|13. Kawamura Bumpô (1779?-1821) & Eue Reishû (1758-1820)|
Tora, TigerSigned: Bumpô, Shi Reishû yôdai
Seals: Bumpô Senki, Eue Gen in, Hakka uji
Technique: sumi and pink on paper 115 x 28,8
Date: c. 1810
Mounting: brown damask and beige silk
bone rollers, 202,5 x 40,8
Condition: very good
Inscription reads: 彼食豕面足報納之勿有遺類如投鼻爾簭之。視世有讒蠹將逐逐虎朝耽奚。
He devours piglets from head to tail without leaving anything.
Throw him a muzzle and he will chew it.
Look at the world: is there no slander, no vermin to pursue you?
No tigers waiting for an opportunity? (HK)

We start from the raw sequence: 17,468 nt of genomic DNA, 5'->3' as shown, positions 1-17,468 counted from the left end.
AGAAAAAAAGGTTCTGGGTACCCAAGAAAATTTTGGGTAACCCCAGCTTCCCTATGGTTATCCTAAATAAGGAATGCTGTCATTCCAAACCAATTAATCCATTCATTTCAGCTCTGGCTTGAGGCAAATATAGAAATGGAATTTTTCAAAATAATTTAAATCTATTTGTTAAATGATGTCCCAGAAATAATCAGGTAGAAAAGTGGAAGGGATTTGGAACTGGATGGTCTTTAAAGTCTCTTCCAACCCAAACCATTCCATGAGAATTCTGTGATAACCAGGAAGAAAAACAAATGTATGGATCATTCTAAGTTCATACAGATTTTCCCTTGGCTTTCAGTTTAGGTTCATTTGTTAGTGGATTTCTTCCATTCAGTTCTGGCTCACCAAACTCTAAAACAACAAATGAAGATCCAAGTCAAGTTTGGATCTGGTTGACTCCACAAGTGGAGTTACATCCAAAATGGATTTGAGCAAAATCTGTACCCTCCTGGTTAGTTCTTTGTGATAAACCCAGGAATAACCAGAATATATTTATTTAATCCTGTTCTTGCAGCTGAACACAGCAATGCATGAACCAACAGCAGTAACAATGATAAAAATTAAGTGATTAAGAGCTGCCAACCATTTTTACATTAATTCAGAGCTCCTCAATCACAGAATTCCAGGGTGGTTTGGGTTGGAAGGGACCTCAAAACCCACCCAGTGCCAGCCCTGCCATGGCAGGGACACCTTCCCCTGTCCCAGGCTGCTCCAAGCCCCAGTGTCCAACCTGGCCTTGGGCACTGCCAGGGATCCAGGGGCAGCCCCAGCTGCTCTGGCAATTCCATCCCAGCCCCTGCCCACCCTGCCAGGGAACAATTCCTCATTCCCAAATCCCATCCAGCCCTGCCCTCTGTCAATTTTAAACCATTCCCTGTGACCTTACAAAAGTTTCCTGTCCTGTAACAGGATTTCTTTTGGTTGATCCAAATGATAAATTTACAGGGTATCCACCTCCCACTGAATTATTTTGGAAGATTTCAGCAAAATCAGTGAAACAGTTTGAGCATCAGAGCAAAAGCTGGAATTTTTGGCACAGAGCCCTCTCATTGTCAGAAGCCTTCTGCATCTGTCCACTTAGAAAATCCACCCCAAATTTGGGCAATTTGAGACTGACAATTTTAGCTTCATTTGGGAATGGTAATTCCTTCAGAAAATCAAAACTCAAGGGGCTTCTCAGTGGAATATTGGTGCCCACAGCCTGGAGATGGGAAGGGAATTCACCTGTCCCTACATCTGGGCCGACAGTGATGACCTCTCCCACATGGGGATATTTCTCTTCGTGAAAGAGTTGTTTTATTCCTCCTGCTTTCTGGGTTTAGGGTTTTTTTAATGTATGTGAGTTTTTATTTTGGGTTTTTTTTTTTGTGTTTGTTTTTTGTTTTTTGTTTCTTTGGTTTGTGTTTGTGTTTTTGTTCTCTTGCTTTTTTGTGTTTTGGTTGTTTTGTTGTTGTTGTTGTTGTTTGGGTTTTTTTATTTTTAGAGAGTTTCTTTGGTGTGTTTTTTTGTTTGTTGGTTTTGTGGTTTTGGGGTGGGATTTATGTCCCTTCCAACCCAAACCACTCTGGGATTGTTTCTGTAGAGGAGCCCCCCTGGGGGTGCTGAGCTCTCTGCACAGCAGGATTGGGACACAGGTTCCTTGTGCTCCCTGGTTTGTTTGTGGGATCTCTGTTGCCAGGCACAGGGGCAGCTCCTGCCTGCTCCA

This might refer to the saying koshi tantan, to watch for an opportunity to tackle one’s opponent [like a tiger lying in wait for its prey].
Reishû fell victim to the Kansei Reforms of the 1790s and was forced to give up his position of head of the Confucian academy of the Chikuzen domain
Bumpô lived in Kyoto where he studied under Gan Ku (1749-1835). Within the Kishi school he developed a style rather independent from his teacher, influenced by the Chinese school. He studied Chinese painting styles via the interpretations by Kanyôsai (=Tatabe Ryôtai 1719-1774), indirectly a pupil of Shen Nan-P'in.
At a certain point Bumpô’s fame was equal to that of Ganku, and similar to that of Rosetsu in relation to Õkyo. Bumpô was a skilful painter of landscapes and figures, and also a haiku poet.
"His true nature came out of the tip of his brush... Cheerfulness was always breaking in." (Hillier)
Hillier pp. 232-245
Roberts p. 10
Araki p. 230